Our Response:
Your neighbour can only cut back anything that overhangs his side of the boundary (he doesn't have to ask your permission to do this). He cannot force you to prune the tree simply because it's cutting some light from his garden and clearly the tree is not causing any damage to his property. If he were to try and remove any further branches from your tree this would be criminal damage and possibly trespass depending on whether he needs to lean over the boundary. It might be worth having a polite conversation with him to let him know that he cannot cut any more from the tree etc.
ProblemNeighbours - 5-Apr-17 @ 11:21 AM
I have a silver birch growing in my garden that my neighbour has asked me to prune. The extent of pruning he asked for, is to take out the top as it is depriving him of light. The tree provided privacy to my garden and the upstairs windows. He has without my permission previously cut branches over hanging his property, which I accept he is entitled to do, although he never consulted with me. There are some branches that have been cut back closer to the trunk beyond the extent of the boundary line. I have consulted a tree surgeon / arborist who has confirmed the tree is not dangerous, there is no evidence of shallow roots and that the degree of pruning to clear any further overhanging branches could not be achieved without leaning a ladder against the tree or my fence. He gave me a quote for the work. I have told my neighbour that I'm not prepared to pay (for fear of setting a precedent), that it affords me privacy, that it is not dangerous or restricting daylight. I have said he can pay but I'm not granting general consent for him to prune what he wants without talking to me further. Is there anything more I should do to avoid him ignoring my request and pruning the tree anyway?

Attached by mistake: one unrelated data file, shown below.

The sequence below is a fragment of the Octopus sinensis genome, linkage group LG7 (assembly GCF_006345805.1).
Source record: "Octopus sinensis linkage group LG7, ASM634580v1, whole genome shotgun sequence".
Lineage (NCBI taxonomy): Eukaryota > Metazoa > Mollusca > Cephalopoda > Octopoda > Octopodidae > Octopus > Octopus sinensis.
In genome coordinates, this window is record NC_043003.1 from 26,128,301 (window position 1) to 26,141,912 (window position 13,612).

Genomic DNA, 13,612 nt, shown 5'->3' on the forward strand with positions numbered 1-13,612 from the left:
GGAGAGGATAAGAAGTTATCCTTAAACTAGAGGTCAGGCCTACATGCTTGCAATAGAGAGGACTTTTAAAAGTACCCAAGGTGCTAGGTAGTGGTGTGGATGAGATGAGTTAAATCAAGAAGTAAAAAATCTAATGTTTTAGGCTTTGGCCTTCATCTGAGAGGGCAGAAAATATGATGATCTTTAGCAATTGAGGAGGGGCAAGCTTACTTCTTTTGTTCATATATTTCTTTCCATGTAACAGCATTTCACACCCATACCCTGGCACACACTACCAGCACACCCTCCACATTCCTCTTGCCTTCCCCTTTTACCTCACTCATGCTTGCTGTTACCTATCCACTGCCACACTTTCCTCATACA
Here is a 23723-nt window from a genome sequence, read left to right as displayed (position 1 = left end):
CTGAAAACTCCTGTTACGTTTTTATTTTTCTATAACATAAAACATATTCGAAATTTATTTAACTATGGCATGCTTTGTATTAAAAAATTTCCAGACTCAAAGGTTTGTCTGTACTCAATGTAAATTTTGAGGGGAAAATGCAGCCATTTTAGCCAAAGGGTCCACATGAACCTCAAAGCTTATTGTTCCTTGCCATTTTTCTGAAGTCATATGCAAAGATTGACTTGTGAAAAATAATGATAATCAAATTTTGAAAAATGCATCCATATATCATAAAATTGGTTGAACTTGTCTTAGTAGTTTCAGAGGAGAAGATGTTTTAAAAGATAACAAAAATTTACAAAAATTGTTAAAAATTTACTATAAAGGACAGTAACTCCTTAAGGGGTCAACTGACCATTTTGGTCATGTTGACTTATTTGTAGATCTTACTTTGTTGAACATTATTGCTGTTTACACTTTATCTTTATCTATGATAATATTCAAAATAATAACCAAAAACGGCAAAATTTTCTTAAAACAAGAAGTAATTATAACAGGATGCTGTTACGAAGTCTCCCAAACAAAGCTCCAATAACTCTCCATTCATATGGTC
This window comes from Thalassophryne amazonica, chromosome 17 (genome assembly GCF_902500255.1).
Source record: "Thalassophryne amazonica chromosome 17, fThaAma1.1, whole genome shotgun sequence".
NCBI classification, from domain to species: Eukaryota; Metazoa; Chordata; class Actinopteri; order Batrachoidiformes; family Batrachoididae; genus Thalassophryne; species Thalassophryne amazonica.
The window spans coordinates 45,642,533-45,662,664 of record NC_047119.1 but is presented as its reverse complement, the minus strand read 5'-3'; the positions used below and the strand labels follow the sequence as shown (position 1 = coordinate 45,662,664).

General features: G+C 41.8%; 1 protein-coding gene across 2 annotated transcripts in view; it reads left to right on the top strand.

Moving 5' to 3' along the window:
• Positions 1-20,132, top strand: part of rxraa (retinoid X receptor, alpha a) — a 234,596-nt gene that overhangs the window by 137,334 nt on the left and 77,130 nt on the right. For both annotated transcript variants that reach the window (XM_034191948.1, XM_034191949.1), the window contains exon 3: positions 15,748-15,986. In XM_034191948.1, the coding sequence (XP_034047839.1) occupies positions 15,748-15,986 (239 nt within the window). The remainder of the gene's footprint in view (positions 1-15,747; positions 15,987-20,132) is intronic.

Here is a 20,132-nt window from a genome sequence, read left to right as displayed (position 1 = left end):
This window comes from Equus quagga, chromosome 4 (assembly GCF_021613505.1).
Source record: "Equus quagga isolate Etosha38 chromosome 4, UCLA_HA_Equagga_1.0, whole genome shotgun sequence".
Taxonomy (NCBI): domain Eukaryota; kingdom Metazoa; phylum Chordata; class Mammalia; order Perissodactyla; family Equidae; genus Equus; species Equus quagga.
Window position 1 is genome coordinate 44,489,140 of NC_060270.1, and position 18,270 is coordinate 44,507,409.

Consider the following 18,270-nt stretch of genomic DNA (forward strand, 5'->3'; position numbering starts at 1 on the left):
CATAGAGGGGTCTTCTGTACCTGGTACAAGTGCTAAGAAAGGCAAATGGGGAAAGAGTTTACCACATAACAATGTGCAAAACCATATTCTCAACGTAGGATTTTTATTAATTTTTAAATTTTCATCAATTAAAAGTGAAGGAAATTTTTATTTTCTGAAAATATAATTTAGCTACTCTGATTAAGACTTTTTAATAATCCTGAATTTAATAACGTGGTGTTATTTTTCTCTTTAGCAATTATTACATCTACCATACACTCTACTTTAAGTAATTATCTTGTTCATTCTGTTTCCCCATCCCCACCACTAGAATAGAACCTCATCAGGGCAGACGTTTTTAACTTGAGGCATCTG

daveed - 3-Apr-17 @ 5:52 PM
moe - Your Question:
Concerned the offending tree belonging to the housing association has already caused damage to my boundary wall the roots have undermined it and are now protruding up in my garden. They are refusing to repair the damage caused. What can I do in this instance.

Our Response:
You can cut back any roots that intrude into your garden and can cut back any branches that are growing over the boundary line which might prevent further damage. If you want reimbursement for the cost of repairing damage already done, you might need to consider legal action or your home insurer. In general, a tree owner is only liable for damages if he/she is aware of the potential danger before it occurs.
ProblemNeighbours - 5-Jan-17 @ 9:49 AM
Concerned the offending tree belonging to the housing association has already caused damage to my boundary wall the roots have undermined it and are now protruding up in my garden. They are refusing to repair the damage caused. What can I do in this instance.
moe - 4-Jan-17 @ 12:02 AM